The concept underlying the FCM clustering method is outlined in the algorithm. The clustering sample set *X* = {*x*_{1}, *x*_{2,} … , *x*_{n}} is partitioned into *c* classes, 2 < *c* < *n*, in the sample space *R*; *x*_{1}, *x*_{2}, … , *x*_{n} denote the clustering samples; *n* is the number of samples; and the clustering centre matrix is denoted by *V*=(*v*_{1}, *v*_{2}, … , *v*_{c})^{T}. The calculation of the objective function of FCM is represented by formula (2):

Where *u*_{ki} represents membership degree correlation among the points in the sample *x*_{i} (*i* = 1,2, … ,*N*) and the clustering center *v*_{k}, *m*_{0} represents the fuzzy index, with the value range [1.5, 2.5], and *d*_{ki} signifies the Euclidean separation between the sample point and *x*_{i} and each clustering center *v*_{k}.

The Lagrange multiplier method is employed to minimise the objective function of the FCM algorithm, and defining it as a Lagrangian function with the constraint conditions, the iterative formulas for the membership degree matrix and clustering centers can be finally obtained.

The update formula for membership degree and clustering centre is as follows:

Where *d*_{ij} signifies the Euclidean separation between the sample point and *x*_{i} and each clustering center *v*_{k}. When the clustering objective function satisfies the convergence condition, or the algorithm iterates to the maximum number of times required, the clustering ends.

FCM is an effective clustering method; however, the selection of initial centroids has a substantial influence on the clustering results due to the local search-based updates of the clustering centres and membership functions during the iteration process. The utilisation of arbitrary initial centroids facilitates the objective function’s descent into local optimal values, which substantially compromises the precision of state evaluation. FCM is additionally extremely susceptible to anomalies, noise data, and initialization conditions. The utilisation of the Euclidean distance as a distance metric introduces susceptibility to aberrant influence, thereby impeding the attainment of superior classification outcomes.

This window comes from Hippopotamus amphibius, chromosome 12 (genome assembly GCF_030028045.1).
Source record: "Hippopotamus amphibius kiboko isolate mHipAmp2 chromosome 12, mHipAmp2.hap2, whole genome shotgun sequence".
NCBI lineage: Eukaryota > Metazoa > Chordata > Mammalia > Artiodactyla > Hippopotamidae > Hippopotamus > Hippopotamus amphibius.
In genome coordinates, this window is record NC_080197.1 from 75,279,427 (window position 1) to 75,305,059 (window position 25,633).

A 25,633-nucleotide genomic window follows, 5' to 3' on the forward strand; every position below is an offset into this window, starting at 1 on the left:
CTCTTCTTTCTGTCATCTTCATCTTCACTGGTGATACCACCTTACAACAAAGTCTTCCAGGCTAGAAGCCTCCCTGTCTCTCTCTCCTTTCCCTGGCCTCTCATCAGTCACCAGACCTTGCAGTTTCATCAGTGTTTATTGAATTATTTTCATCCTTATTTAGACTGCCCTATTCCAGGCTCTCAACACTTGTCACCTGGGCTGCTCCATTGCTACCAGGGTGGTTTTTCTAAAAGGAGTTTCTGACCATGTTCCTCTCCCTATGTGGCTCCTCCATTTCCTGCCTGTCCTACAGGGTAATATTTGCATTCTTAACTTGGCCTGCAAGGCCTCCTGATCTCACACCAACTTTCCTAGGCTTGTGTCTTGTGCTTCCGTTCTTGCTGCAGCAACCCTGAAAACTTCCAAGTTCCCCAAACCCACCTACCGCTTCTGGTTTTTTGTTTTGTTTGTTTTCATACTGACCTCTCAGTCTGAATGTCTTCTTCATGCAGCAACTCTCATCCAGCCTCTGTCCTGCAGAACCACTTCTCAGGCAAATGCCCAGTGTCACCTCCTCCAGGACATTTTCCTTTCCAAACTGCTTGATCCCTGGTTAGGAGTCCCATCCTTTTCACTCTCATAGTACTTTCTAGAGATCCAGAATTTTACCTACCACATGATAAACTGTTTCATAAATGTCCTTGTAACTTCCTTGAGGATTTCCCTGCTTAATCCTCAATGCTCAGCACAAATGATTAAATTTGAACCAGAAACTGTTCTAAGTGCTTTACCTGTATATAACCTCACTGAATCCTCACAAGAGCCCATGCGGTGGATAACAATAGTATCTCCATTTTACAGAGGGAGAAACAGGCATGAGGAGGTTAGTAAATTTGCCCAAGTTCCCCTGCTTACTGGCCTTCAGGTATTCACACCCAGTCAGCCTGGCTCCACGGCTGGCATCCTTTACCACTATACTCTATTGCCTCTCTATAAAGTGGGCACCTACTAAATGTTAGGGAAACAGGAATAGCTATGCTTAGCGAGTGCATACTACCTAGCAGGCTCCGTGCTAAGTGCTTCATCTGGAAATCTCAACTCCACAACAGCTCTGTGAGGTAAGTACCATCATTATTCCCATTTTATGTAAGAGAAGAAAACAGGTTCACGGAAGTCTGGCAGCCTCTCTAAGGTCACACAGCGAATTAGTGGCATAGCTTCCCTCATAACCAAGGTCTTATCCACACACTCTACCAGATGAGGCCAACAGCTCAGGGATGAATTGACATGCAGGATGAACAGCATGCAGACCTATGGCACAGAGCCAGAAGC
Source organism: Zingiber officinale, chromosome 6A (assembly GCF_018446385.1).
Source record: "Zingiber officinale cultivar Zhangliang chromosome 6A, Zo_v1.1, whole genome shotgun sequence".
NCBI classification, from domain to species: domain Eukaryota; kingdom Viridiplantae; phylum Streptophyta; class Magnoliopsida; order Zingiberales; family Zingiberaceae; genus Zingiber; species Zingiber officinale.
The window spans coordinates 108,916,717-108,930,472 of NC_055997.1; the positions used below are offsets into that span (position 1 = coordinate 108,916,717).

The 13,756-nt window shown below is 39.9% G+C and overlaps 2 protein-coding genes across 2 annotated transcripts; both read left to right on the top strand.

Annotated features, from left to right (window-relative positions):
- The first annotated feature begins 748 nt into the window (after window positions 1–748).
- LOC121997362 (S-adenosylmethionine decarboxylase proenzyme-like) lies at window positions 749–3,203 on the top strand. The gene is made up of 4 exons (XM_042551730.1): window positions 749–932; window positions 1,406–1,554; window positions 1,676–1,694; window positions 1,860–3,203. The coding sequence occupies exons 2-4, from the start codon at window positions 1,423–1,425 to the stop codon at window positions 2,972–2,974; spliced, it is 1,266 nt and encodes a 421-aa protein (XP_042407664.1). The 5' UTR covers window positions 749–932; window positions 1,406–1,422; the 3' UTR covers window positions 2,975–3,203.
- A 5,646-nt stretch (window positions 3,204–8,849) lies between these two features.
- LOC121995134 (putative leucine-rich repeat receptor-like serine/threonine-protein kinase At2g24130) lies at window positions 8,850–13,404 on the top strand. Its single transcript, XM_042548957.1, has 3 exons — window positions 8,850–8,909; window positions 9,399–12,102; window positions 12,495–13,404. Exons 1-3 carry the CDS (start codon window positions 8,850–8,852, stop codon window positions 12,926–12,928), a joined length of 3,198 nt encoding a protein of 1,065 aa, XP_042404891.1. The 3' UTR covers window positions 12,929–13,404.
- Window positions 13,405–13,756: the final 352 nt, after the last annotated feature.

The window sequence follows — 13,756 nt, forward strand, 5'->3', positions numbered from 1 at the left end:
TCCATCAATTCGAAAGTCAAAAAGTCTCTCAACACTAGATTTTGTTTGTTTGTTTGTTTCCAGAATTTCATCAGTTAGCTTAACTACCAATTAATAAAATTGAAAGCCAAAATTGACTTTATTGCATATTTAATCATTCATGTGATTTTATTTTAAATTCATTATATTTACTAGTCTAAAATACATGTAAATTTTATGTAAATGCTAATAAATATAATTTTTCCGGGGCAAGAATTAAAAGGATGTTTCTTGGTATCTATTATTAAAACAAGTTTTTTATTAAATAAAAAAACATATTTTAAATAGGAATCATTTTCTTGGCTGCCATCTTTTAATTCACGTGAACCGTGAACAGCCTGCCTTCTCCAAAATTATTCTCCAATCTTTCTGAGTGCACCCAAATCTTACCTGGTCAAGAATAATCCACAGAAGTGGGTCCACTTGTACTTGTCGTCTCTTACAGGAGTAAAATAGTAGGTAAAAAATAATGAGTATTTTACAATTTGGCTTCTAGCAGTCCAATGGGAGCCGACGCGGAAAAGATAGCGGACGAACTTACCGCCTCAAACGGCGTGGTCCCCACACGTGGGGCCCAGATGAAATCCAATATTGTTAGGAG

Therefore, firstly, the idea of point density is introduced. Starting from the perspective of information granularity, the clustering effectiveness function is constructed using the principle of granularity analysis. This function can evaluate the effectiveness of clustering results based on the cohesion and coupling of information granularity. In this function, the density of points around is used to reflect the density of sample distribution, and to determine the degree of influence of sample points on clustering. By using the effectiveness function to evaluate the clustering results, the best clustering results and the most appropriate number of clustering categories can be selected, thereby improving the deficiency of traditional FCM in randomly selecting initial clustering centers. The density function is defined as follows, with respect to each sample point *x*_{i}:

Where, *e* signifies the range limit value of the density, satisfying min (*d*_{ij})<e < max (*d*_{ij}). Based on empirical judgment, selecting the most dense area in *d*_{ij} yields better results. The larger *Z*_{i} is, the more sample points there are around sample point *x*_{i}.

The clustering results are immediately influenced by the centre selection in the conventional FCM algorithm, which requires each iteration update to initialise the clustering centre. It becomes challenging to ascertain the optimal number of clustering categories when the selected number fails to correspond with the characteristics of the data distribution. Calculating the utmost number of clustering categories for the sample set is the initial step in resolving this issue. Subsequently, the point density function is employed to determine the point density of each sample point. The initial clustering centres are determined by the function value size of the first points. The optimal number of clustering categories is then determined by comparing the effectiveness function values of clustering results across all clustering category numbers.